I interject, here, some comment about cultural genocide.
“Yes,” Folkenflik says, “they burned books. The information was being destroyed. They were trying to do to history what is done to chalk on a board, in the schoolhouse. And when I saw this, with my own eyes, I knew that I must go.”
Folkenflik arrived at Ellis Island in May, 1939, at the age of twenty-three. He recalls some complications getting his affairs in order, but forgets what the exact issue was. He moved in with a cousin, or perhaps an uncle, and entered the labor force eagerly. For the next twenty-odd years, he worked in a paper factory in Lower Manhattan.
From the animated way in which Folkenflik speaks, it is apparent that he took great pride in his work, referring to it regularly as his “purpose.” His vision was lost in an accident, in 1961, while overseeing a machine called a Hollander beater, which is employed in the bleaching of wood pulp early in the papermaking process.
“The very thing,” Folkenflik says with a smile on his face, “that had given me a place in America was that same thing that took my eyesight away. You know, I am a man who appreciates humor in all things. I am a man who appreciates God’s ways.”
Today, he gets by on a sizeable settlement from the paper company and as a recipient of Social Security. How else, I wonder, does Folkenflik manage? He is mostly on his own, having outlived all his friends and whatever family he once had in the United States. But this solitude does not seem to have led to loneliness, as he claims to be quite happy with the life he has made for himself.
“I cook,” he says, when I ask him how he spends his days, “and I read.”
This seems to be a natural segue into how Folkenflik came to establish his particular method of reading.
“This is a very funny thing,” he tells me, “a very strange story that I think you will like. But, if you do not mind, it begins with a joke. This is a joke I was told in the factory, many years before I became blind, a joke well-known among Jews. I will tell it to you:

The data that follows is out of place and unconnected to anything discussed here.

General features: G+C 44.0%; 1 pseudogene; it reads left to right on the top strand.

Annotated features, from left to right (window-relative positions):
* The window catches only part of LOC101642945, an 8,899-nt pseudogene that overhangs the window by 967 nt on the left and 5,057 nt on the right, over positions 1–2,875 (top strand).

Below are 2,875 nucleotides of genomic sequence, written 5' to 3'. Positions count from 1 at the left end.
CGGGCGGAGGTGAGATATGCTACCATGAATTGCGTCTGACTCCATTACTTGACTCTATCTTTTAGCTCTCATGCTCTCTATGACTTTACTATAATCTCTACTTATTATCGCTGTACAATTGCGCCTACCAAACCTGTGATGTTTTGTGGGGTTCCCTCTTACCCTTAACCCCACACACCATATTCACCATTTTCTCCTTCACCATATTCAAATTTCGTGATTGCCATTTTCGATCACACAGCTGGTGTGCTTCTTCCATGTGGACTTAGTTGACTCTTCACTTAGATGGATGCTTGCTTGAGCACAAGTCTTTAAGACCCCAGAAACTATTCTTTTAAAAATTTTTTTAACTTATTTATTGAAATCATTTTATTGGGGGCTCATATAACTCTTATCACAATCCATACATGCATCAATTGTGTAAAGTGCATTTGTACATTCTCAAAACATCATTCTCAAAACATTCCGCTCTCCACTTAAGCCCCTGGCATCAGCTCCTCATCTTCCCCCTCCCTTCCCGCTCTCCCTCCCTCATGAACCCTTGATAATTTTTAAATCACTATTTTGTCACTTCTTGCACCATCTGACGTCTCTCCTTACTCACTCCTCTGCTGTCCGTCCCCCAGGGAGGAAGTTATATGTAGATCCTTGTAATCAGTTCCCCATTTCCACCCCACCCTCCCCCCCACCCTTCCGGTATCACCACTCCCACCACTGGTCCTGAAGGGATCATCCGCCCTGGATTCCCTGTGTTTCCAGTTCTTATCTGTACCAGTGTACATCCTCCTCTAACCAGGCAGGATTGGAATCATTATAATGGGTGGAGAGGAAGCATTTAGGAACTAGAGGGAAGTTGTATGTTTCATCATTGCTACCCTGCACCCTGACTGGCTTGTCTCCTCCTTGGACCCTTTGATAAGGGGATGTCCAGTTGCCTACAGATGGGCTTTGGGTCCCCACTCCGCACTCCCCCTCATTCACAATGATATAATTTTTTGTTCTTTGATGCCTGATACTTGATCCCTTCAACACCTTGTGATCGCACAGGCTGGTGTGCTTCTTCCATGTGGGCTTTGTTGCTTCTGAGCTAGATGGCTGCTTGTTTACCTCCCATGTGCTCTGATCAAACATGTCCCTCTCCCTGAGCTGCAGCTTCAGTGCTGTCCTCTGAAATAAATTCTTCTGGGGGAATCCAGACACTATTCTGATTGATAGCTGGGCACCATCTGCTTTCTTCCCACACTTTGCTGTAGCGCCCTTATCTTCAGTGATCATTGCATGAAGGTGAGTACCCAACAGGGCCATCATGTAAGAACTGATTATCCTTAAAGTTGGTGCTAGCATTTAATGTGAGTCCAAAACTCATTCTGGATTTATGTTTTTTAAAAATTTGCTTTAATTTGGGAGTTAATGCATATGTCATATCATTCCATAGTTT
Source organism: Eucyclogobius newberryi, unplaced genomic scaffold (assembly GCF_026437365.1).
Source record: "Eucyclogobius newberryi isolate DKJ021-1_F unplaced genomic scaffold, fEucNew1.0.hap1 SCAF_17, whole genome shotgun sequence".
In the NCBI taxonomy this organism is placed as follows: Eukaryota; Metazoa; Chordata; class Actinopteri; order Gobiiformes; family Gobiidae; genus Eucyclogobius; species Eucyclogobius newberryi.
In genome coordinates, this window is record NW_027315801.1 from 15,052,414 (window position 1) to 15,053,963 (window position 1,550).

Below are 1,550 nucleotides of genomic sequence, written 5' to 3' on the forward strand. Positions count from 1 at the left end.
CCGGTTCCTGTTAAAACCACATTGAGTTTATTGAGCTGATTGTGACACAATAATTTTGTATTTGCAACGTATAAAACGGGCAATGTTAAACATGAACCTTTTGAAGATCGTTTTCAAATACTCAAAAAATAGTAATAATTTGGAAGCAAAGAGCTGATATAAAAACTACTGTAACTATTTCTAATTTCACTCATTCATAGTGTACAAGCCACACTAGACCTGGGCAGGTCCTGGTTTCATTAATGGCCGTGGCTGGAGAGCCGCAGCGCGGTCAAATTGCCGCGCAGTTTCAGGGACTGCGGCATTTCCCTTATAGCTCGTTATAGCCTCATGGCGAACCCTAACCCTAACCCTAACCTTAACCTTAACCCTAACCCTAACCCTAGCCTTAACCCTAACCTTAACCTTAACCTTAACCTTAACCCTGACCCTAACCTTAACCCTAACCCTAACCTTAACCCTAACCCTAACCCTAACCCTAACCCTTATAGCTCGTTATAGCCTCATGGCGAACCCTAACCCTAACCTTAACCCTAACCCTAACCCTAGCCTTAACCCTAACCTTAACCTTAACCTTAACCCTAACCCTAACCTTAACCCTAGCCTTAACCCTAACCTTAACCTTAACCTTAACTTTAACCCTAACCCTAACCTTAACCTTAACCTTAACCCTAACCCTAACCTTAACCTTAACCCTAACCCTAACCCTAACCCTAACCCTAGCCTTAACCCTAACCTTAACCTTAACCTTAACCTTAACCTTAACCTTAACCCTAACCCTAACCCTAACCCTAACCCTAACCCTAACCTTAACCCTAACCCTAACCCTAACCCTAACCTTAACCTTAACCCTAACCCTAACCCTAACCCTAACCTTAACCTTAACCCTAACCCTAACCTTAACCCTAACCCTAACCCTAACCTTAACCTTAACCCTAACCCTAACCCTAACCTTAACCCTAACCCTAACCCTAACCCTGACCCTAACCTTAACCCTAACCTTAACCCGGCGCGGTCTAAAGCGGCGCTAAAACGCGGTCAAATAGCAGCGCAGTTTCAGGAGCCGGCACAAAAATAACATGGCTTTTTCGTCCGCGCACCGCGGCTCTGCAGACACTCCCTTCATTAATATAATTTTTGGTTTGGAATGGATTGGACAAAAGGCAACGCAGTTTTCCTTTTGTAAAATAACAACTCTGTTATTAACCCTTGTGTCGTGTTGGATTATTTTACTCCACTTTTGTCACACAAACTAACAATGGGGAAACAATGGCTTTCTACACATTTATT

“A Jew is sitting on a park bench eating his lunch, you know. A simple lunch of matzo. Before too long goes by, a blind man, a beggar, sits down beside him. The Jew, who is eating his lunch, feels a great swelling of charity in his breast and offers to the blind beggar a sheet of matzo from out of his sack. The blind beggar says Yes, and accepts the matzo gratefully, but after a few moments of him chewing the bread, he spits it onto the ground. The Jew asks, Is there something the matter, neighbor? to which the beggar replies, Who wrote that shit?”
Here, Folkenflik is beset by a gale of laughter, which turns quickly to violent coughing.
“It was this joke,” he explains, “that came back to my mind after I lost my eyesight, that gave me the idea to try preparing a book, a text, for my Passover meal. There is a strain of the truth in all jokes, in all stories, you know, and so I had thought to myself, If this beggar could know the quality of a text by chewing it, so might I be able to do the same. Forget, of course that the point of the joke is that the matzo is not a text, but only just that matzo tastes like paper. Only, still, this was my inspiration. It was very important for me that my first attempt be with a text I knew, something I would recognize the taste of, as a manner of speaking. This was a few years after I lost my eyesight, 1963. The pleasure I missed most in all the world had been books, was reading. So, it had been an act of desperation, you might say. I asked a friend to bring to me a paperback copy of The Promised Land, by Władysław Reymont, a favorite text of mine. It is about Poland, the workers. When I first came here, I read it over and over, it reminded me of home, but I also saw in it my experience here, as a worker. I boiled it in broth. Perhaps I added some potatoes, an onion; garlic, at least, you know. My recipes are much better now than they once were. But anyway, it was the thickness of a good stew, something like I would have eaten at home that my mother would have cooked me. So, I ate the stew and then lay down here, in my chair, for a short rest. Sure enough, when I sat down, it was as if I just read the whole book, the whole thing was fresh in my mind.”
But he had read the book before, I said. Wasn’t there a good chance that the act of preparing and consuming the pages had simply prompted him to recall the novel?